In The Eraser however, what’s striking is how short and light the kick drum sound is, yet it’s more than propulsive enough to drive the beat and song forwards.
Adding to this effect is the almost complete and total lack of a bassline - the piano chord riff is fairly low in register but in a more typical or conventional song, it would almost certainly be accompanied by some sort of bass guitar line or low synth pattern.
These production choices combine to give the track an airy feel that’s more than a match for Yorke’s breezy, falsetto vocals. So the next time you find yourself pumping up the gain on that low EQ shelf, it’s more than worth asking yourself if there might be another, lighter direction you might be able to take your song in.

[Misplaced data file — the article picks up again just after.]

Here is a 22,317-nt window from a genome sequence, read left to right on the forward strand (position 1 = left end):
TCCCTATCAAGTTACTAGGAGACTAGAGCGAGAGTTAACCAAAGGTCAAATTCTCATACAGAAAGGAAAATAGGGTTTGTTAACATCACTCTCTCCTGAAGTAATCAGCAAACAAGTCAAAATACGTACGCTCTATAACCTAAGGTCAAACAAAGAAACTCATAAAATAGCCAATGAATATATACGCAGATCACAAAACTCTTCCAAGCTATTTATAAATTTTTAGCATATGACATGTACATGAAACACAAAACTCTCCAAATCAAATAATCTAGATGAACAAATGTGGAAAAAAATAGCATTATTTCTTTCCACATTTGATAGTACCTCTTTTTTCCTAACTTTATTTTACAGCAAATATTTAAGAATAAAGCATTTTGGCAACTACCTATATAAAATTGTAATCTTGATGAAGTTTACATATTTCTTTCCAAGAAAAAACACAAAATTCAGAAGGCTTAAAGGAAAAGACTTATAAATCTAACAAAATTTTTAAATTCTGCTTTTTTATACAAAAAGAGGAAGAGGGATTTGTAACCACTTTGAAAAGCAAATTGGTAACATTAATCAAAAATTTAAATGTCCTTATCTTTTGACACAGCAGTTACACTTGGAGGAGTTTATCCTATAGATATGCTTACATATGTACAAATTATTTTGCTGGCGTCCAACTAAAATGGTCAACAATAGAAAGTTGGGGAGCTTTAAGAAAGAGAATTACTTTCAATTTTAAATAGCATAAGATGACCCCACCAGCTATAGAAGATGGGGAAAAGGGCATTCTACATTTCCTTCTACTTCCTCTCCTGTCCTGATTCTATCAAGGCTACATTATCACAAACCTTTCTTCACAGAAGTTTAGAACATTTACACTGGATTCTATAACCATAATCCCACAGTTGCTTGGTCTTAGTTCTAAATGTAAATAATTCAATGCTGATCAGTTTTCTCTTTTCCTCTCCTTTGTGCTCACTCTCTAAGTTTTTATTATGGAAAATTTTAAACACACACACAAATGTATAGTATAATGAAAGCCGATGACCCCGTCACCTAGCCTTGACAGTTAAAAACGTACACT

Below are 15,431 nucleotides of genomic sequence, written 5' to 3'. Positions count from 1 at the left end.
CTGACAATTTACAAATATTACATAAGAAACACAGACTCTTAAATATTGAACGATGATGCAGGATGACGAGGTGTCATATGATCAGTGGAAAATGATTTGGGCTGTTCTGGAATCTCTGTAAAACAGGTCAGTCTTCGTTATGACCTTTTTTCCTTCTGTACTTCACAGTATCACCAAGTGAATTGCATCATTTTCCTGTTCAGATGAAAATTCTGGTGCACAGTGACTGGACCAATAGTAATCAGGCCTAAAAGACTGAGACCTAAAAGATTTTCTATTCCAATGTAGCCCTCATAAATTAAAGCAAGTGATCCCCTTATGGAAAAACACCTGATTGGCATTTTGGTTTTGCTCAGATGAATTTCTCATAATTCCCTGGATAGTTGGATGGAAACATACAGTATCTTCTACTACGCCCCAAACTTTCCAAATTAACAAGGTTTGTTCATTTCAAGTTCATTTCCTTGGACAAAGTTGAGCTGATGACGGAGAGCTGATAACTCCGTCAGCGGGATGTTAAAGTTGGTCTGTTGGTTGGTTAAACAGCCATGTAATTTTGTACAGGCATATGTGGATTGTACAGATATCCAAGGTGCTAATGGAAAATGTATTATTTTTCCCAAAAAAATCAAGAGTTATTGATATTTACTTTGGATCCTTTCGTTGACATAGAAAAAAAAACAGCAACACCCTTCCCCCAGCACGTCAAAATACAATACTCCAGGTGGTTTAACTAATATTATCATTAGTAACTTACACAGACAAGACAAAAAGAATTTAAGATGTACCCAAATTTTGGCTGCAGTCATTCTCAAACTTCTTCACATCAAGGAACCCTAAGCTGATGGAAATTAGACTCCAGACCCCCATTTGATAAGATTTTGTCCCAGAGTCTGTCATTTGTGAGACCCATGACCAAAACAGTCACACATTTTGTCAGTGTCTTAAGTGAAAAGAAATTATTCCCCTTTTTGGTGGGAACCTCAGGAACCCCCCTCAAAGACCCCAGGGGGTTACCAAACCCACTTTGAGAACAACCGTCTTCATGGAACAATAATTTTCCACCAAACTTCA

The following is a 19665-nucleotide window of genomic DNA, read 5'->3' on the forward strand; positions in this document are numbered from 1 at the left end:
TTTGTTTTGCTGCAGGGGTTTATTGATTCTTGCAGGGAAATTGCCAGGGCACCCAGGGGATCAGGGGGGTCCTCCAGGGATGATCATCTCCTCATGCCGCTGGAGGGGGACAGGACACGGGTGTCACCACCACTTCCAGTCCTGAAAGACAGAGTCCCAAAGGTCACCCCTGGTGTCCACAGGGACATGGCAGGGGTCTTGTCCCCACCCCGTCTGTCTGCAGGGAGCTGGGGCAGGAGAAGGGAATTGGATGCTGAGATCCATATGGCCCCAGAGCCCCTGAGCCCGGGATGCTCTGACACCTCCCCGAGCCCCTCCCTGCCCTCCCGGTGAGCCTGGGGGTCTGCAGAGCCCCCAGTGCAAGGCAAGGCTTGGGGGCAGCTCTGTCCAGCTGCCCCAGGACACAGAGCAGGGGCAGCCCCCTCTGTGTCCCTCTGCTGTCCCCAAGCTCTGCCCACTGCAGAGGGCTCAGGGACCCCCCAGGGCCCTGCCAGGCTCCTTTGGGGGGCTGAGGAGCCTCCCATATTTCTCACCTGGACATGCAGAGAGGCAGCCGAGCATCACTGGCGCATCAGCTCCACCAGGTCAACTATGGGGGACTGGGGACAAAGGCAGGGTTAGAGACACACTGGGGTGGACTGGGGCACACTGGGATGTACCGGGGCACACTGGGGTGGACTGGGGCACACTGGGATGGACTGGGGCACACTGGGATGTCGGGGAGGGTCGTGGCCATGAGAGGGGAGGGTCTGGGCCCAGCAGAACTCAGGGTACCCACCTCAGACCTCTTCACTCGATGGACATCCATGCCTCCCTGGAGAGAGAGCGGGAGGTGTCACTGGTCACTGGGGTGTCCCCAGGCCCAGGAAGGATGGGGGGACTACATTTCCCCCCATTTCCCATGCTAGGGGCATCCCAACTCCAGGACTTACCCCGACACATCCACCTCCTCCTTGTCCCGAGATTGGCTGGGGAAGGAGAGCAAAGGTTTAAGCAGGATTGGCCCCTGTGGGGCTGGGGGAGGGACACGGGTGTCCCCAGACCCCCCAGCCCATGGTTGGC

Rule 2: Keep Your Drums In Time
Keeping your drums in time is a rule that doesn’t just restrict itself to electronic music, but is something observed across the genre spectrum. Just think of how many hours engineers have lost asking drummers for another take, or micro-editing sections of audio to make it better fit the given tempo. It makes you shudder!
Now, there are many great drummers out there who’ve laid down wonderfully musical beats that are almost perfectly in time, but that doesn’t mean that this is the only way we can do things.
My example to demonstrate the more wonky side of musical time keeping comes from a producer I’ve often mentioned in the pages of this magazine, Knxwledge. I find myself turning to his music again and again because I find it so utterly distinctive and compelling - there just isn’t anything else quite like it.
One of the primarily reasons for this is his unique approach to beat programming - here is a producer for whom the term ‘quantize’ is alien, choosing instead to loosely scatter out the hits across his drum patterns, creating a mesmerisingly relaxed feel.